It’s the sight that no driver wants to see: the dreaded parking ticket lodged under their windshield wiper.
So last spring when Paul Minnihan found one on his minivan — when it was parked on the street in front of his apartment in Chicago's Avondale neighborhood — he was confused.
His residential street does not require a permit parking sticker. But since his minivan serves as both a personal and work vehicle — and features his company logo on the side — it does require something called a “contractor parking placard.”
“I’ve never heard about this before," Minnihan said. "Nobody I know has ever heard about it."
According to the Chicago City Clerk’s office, Sections 9-64-170(a)(3) and (b)(3) of Chicago’s Municipal Code say that a contractor placard is required to be placed on the dashboard for “a contractor who is actually engaged in delivery, service or repair work at a particular address for a particular customer to park their vehicle within a reasonable distance of the address where such work is being performed.”
“I don't think it's fair to fine someone for something they don't know they're doing wrong," Minnihan added.
That’s because the contractor says there are no physical signs throughout city streets warning of the placard violation. And remember: he wasn’t doing work when he got his ticket. He was at home.
Another contractor, Michael, who is from Chicago, echoed the same sentiment after paying the $75 fine, then wrote to NBC 5 Responds.
“There are no signs anywhere in my neighborhood stating trucks can not be parked," he said.
But a spokesperson from the City Clerk’s office says the responsibility falls on the contractor or small business owner who drives a commercial vehicle. The spokesperson provided NBC 5 Responds with the following statement:
“Commercial vehicles are prohibited from parking on residential streets. When business owners inquire about permit parking, we provide them with the information regarding the free Contract Placard. This information is also available on our website."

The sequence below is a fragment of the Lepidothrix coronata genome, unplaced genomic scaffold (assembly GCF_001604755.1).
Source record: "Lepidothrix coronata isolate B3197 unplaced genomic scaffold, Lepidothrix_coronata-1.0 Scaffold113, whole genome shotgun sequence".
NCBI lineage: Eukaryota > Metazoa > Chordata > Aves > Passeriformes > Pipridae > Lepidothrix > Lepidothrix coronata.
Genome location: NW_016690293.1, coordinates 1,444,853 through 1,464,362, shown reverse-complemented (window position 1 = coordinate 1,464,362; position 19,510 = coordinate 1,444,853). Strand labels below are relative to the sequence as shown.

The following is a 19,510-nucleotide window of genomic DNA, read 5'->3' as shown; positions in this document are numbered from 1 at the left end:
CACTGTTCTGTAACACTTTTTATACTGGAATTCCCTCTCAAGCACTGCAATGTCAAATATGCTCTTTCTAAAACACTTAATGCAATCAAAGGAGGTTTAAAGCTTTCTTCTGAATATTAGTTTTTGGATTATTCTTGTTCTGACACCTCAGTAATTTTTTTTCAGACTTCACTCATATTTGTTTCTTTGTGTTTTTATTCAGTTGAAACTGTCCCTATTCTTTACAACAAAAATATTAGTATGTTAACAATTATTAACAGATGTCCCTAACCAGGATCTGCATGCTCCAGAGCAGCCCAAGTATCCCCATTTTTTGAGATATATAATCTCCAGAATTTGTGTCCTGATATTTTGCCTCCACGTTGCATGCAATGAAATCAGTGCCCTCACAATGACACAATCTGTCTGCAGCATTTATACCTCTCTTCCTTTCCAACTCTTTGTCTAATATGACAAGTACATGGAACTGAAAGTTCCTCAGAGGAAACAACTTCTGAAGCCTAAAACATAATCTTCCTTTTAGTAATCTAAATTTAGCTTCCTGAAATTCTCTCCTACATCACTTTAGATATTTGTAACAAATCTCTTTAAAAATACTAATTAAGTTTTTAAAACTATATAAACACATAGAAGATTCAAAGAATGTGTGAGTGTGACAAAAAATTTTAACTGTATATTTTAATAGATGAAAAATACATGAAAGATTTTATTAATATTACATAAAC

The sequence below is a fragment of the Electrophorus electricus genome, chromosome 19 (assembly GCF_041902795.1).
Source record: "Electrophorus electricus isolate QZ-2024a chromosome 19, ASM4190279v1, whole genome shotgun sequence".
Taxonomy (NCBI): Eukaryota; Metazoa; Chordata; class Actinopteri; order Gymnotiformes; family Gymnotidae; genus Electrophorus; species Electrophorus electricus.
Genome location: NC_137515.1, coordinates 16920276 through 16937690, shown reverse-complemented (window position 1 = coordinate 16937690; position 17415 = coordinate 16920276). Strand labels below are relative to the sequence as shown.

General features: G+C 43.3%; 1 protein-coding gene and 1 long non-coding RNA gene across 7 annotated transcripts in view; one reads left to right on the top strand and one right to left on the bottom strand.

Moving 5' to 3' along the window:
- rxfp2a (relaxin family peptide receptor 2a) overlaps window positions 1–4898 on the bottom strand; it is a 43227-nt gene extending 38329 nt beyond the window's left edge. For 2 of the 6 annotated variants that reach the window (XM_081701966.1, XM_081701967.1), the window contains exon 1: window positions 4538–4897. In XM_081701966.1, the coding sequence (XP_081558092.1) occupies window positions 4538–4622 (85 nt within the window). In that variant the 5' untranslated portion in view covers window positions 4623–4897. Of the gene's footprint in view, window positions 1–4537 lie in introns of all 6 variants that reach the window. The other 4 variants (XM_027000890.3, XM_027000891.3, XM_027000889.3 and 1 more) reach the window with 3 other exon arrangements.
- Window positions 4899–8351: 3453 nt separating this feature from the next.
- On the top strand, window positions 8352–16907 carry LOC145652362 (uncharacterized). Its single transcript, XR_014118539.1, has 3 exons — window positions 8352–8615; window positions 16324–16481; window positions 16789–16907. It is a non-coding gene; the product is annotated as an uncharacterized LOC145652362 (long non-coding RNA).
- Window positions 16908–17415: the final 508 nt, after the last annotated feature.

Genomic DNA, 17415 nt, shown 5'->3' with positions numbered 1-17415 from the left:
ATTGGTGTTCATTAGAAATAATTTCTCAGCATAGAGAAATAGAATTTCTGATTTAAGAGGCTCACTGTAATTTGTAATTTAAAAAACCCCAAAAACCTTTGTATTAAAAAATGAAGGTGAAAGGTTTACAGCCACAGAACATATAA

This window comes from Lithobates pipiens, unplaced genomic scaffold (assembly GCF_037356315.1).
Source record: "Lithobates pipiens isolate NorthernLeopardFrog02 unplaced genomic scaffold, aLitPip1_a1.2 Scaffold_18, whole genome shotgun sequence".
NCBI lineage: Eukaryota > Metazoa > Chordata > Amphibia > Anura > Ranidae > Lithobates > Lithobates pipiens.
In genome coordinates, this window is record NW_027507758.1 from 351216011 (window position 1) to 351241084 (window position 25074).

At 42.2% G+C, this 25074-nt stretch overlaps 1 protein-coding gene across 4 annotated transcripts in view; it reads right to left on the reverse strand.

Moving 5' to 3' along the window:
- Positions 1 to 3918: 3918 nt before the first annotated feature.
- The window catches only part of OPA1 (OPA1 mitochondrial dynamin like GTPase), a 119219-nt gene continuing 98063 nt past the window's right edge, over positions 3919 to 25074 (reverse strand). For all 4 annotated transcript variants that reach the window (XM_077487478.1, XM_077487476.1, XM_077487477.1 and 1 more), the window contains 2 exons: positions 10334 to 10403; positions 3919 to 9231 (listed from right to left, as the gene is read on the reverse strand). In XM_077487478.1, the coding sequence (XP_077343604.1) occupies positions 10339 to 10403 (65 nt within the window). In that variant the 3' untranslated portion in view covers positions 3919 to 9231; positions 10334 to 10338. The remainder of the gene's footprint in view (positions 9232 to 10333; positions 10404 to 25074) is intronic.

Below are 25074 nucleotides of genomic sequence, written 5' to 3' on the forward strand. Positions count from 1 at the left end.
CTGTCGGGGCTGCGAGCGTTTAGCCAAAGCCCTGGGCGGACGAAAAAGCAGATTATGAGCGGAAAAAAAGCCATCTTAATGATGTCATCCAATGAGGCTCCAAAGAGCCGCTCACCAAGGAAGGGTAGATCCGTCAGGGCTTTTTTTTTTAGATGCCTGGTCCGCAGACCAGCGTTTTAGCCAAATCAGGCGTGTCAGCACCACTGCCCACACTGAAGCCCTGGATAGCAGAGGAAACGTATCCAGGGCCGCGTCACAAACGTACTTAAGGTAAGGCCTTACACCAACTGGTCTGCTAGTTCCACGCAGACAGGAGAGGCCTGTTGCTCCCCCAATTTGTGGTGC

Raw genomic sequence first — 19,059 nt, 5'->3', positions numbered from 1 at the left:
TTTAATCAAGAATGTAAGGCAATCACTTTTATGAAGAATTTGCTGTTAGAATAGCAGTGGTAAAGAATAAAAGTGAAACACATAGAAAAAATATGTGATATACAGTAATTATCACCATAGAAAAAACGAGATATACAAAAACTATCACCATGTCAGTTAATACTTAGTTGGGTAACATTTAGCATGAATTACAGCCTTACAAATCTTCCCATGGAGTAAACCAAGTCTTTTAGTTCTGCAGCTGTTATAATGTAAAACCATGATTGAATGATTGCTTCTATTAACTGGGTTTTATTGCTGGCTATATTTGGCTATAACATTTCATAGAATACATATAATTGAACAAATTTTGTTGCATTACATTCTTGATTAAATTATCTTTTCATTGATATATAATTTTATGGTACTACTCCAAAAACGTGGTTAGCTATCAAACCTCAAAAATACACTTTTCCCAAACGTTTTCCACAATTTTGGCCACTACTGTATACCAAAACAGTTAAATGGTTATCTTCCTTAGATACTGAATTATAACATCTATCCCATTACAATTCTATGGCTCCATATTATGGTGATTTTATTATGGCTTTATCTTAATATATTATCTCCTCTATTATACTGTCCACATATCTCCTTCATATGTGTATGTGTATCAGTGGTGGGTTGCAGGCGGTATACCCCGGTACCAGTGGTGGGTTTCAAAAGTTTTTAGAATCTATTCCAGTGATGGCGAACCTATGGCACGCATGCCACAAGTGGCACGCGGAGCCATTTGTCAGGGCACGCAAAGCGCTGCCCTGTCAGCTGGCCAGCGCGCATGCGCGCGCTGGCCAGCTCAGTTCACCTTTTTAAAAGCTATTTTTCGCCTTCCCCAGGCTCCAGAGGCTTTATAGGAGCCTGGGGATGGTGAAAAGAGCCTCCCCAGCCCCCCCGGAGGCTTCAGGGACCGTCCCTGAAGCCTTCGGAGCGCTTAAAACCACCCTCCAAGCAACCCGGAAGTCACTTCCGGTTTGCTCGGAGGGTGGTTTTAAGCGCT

But NBC 5 Responds has discovered that the city handed out 21,854 of these “No Contractor Placard” violation notices between Jan.1, 2019 and June 30, 2020, bringing $1.6 million dollars to the city coffers. So it appears that not many contractors have printed out the placard — assuming they ever knew they were required to in the first place.
“City of Chicago parking enforcement efforts are intended to prevent traffic congestion, enforce residential and commercial parking laws, and address safety concerns. It is the responsibility of all motorists to follow the parking laws or be subject to enforcement. Motorists who are issued a ticket have the right to contest it through the Administrative Hearing process,” said Kristen Cabanban, spokesperson for the city of Chicago's Finance Department.
So from now on, Minnihan said he has to fill out a new placard each and every day.
“I'll do what I have to do," he said. "It's annoying, but at least you know, I know, and I hope other people find out and take care of it."
But he feels an unknown parking violation just makes it harder for small business owners to stay afloat in the city.
“I just think sometimes it's a little hard for the small businesses to get a foot up. And really, this does not help,” the contractor said. "“It’s a big deal, this ticket.”